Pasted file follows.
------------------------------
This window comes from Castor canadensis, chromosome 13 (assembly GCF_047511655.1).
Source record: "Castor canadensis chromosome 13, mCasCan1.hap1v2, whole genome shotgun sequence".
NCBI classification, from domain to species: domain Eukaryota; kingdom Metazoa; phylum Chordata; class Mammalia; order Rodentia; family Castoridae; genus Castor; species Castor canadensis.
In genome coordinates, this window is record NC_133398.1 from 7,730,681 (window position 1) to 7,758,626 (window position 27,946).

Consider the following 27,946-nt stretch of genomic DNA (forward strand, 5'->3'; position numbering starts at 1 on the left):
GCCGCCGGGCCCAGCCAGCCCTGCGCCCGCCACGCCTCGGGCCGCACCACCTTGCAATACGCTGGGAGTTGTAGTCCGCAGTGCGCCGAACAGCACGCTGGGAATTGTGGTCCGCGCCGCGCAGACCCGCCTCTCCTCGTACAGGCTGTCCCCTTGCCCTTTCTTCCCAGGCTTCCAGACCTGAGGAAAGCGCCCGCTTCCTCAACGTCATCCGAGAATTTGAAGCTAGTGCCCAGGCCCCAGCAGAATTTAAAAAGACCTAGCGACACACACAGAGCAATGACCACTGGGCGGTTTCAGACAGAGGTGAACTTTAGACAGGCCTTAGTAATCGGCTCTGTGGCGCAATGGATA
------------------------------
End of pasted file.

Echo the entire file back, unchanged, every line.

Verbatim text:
This window comes from Castor canadensis, chromosome 13 (assembly GCF_047511655.1).
Source record: "Castor canadensis chromosome 13, mCasCan1.hap1v2, whole genome shotgun sequence".
NCBI classification, from domain to species: domain Eukaryota; kingdom Metazoa; phylum Chordata; class Mammalia; order Rodentia; family Castoridae; genus Castor; species Castor canadensis.
In genome coordinates, this window is record NC_133398.1 from 7,730,681 (window position 1) to 7,758,626 (window position 27,946).

Consider the following 27,946-nt stretch of genomic DNA (forward strand, 5'->3'; position numbering starts at 1 on the left):
GCCGCCGGGCCCAGCCAGCCCTGCGCCCGCCACGCCTCGGGCCGCACCACCTTGCAATACGCTGGGAGTTGTAGTCCGCAGTGCGCCGAACAGCACGCTGGGAATTGTGGTCCGCGCCGCGCAGACCCGCCTCTCCTCGTACAGGCTGTCCCCTTGCCCTTTCTTCCCAGGCTTCCAGACCTGAGGAAAGCGCCCGCTTCCTCAACGTCATCCGAGAATTTGAAGCTAGTGCCCAGGCCCCAGCAGAATTTAAAAAGACCTAGCGACACACACAGAGCAATGACCACTGGGCGGTTTCAGACAGAGGTGAACTTTAGACAGGCCTTAGTAATCGGCTCTGTGGCGCAATGGATA